What is Lavender?
You’ve smelled lavender before, even if you don’t know what the flower looks like. If you’ve ever shampooed your hair, washed your body, used perfume, rubbed on some lotion, or did the laundry — or you know someone who has — then you know what lavender smells like.
If you ever breathe in the scent of pure lavender essential oils, you’ll recognize it immediately. It’s the background scent to all our lives.
Lavender is the pop star of all essential oils. Its scent is light. It’s gentle on the skin. But it packs a powerful punch. Lavender is used everywhere, and everyone enjoys the smell.
The History of Lavender
Lavender is part of the mint family of plants. The use of lavender may have started in the Middle East and India about 2,500 years ago. Lavender’s name comes from the Latin word “lavare,” meaning “to wash.” Romans often added lavender to their soap and bath water for both the fragrance and its antiseptic capabilities.
The Greeks used lavender in their lotions and for medicinal purposes. They also believed that lavender could be used to seduce others and make them fall in love. Thought to be Cleopatra’s secret weapon, lavender appears in her personal arsenal. It’s believed that Cleopatra incorporated lavender into her bath and beauty regimen to draw the attention of Julius Caesar and Mark Antony.
During the Middle-Ages, professionals used lavender both as a perfume and as an antibacterial medication. Glove makers would incorporate lavender into their product to keep away cholera and the plague. Doctors and herbalists also prescribed lavender as a way to treat headaches and mental illnesses. French doctors, especially, often prescribed lavender as part of aromatherapy treatment for anxiety.
The use of lavender isn’t limited to the West. In Asia, lavender is thought to cool a person’s “Shen,” or mind by relaxing and relieving tension. Lavender was and still is, used to treat bug bites, injuries, and skin irritations.
Lavender Benefits for Skin, Face, and Acne
In new skin products, lavender can be found everywhere. People think lavender is only added lotions and soap is for its soothing scent. However, lavender serves as more than just a pretty fragrance!
Eczema and Psoriasis
Lavender helps to ease eczema and psoriasis rashes. These two skin conditions can show up anywhere on the body, making skin itchy, dry, and scaly. For some people, eczema and psoriasis can be severe. Lotions and ointments containing lavender are thought to have antifungal properties, making them ideal treatments for skin irritations like eczema and psoriasis. Lavender can ease discomfort and heal the skin.
Acne and Balancing Oil
Whether you’re a teenager with oily skin or a middle-aged adult with dry skin, lavender can help get your skin balanced and smooth. Acne often occurs due to bacteria and excessive oil production. Lavender’s antibacterial properties can kill bacteria, preventing and clearing acne breakouts. It also balances oil production, preventing the skin from becoming too dried or too oily.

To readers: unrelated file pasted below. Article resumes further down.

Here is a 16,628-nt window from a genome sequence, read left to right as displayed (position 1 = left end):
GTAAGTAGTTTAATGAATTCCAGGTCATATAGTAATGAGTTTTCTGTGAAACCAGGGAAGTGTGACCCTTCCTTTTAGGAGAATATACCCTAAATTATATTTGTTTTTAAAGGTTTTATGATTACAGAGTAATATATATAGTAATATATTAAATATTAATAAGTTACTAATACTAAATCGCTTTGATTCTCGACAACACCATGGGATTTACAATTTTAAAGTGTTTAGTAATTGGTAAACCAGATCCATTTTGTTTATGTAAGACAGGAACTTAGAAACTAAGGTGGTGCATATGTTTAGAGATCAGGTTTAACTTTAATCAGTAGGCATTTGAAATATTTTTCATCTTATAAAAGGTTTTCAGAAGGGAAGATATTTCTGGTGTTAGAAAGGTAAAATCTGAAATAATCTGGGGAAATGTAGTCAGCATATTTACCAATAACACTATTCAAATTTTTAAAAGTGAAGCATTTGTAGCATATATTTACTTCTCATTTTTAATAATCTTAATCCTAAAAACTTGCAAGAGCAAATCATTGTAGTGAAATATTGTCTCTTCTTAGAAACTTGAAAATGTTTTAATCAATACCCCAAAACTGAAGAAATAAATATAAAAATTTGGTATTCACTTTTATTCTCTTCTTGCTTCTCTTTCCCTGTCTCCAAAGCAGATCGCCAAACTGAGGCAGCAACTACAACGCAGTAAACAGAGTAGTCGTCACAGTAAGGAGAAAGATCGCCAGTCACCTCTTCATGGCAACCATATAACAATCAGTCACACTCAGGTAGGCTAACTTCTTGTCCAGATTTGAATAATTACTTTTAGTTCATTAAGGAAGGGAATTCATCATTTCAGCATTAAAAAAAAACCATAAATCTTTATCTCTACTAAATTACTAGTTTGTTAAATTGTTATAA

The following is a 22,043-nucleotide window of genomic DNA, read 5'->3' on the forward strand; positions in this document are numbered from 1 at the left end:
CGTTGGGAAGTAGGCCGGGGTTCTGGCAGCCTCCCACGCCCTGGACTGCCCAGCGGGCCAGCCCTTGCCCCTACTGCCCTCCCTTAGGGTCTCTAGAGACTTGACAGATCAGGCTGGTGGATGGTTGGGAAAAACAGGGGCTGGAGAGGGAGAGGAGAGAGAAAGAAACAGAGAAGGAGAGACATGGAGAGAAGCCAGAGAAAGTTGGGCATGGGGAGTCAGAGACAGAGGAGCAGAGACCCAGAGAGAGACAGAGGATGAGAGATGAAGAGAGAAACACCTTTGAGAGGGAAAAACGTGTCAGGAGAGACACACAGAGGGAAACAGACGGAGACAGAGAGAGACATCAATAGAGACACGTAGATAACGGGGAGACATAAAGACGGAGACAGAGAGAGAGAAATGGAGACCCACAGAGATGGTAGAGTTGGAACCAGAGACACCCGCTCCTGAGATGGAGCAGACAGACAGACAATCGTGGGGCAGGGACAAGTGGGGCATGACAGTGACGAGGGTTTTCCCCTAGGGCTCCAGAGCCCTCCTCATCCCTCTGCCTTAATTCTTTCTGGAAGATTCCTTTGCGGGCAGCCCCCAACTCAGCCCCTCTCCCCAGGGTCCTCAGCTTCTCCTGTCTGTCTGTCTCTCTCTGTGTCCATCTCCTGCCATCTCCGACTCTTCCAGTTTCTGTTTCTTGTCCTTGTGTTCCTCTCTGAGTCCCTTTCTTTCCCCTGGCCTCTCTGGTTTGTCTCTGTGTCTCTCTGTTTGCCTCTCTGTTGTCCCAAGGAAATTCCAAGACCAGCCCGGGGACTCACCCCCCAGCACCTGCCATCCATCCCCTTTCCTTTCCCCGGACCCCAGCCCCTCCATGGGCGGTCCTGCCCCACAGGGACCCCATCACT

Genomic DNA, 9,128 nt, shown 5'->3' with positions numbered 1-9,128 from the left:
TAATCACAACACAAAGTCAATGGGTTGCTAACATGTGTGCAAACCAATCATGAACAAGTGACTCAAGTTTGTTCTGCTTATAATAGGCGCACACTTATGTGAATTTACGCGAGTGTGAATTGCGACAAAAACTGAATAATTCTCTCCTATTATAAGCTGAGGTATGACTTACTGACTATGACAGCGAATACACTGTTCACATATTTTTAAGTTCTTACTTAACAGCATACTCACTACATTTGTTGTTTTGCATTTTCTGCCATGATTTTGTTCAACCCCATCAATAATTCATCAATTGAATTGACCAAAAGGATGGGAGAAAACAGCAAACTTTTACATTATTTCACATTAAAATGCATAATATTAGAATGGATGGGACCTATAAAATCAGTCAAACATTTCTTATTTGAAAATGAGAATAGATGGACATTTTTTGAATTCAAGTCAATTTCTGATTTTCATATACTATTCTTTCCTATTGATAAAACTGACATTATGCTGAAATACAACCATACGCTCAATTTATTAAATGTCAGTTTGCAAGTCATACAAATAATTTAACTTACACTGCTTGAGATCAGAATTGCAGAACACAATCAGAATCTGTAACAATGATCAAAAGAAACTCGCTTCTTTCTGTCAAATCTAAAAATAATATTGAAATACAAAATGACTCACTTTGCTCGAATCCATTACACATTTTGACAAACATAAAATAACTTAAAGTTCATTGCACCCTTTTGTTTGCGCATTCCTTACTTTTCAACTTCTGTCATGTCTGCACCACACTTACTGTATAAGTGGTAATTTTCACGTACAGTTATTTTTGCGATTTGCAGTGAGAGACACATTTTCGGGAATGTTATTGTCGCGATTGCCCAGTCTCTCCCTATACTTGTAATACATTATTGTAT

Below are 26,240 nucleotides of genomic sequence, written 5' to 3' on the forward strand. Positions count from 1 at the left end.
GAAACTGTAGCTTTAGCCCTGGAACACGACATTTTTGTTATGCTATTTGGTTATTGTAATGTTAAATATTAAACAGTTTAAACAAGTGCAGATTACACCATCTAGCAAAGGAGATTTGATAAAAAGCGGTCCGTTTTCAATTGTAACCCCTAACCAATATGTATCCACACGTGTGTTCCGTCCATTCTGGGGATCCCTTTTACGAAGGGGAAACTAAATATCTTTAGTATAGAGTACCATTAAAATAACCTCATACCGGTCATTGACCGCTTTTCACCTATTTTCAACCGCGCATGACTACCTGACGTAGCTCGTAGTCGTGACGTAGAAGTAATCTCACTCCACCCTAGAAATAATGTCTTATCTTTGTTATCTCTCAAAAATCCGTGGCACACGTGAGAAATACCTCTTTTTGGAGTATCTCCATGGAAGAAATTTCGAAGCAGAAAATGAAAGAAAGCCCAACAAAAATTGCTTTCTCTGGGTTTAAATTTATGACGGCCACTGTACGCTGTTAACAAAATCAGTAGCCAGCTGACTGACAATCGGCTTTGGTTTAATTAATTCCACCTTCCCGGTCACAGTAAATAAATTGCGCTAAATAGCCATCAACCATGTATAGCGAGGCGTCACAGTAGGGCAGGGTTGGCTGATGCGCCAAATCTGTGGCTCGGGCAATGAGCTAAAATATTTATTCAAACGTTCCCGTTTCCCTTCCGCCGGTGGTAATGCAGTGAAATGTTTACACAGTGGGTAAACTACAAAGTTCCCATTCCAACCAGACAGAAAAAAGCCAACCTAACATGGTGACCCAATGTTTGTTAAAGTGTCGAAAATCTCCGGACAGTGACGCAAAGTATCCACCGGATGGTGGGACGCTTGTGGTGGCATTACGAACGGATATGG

Brighten Dark Spots
Lavender can diminish uneven skin tone and remove redness. Lavender has anti-inflammatory properties and helps heal damaged skin. It can decrease sun damage discoloration, like dark spots and scars from burns. Lavender’s anti-inflammation abilities help relieve redness and blotchy skin, preventing capillaries from breaking.
Wrinkles are a natural pet of getting older, but you don’t have to let them appear sooner than they have to. A reduction in elasticity, oils, and a collection of free radicals can cause wrinkles. Lavender helps to balance oils, remove free radicals, and renew elasticity—making skin look smoother and younger.
Healing Skin Injuries
Lavender is a natural way to help heal burns, scrapes, and other injuries by decreasing inflammation in those areas. Lavender contains beta-caryophyllene, which gives it its anti-inflammatory properties. By reducing inflammation, lavender lets wound healing nutrients into injured areas. Lavender’s antibacterial properties also keep wounds from becoming infected and leaving scars.
Hiking out in the great outdoors can be much more tolerable if you use lavender. Lavender keeps mosquitoes, ticks, and fleas away. It can also help relieve itching and prevent infection in existing bug bites.
Burns and Sunburns
Burns can be painful and difficult to heal. Severe burns can lead to scarring. Lavender, however, can help relieve pain and diminish scar formation. Because lavender reduces inflammation, it can reduce pain at the burn site. Lavender also encourages tissue healing and smooths skin. Sunburns cause discoloration, but lavender keeps the skin from scarring or creating dark patches.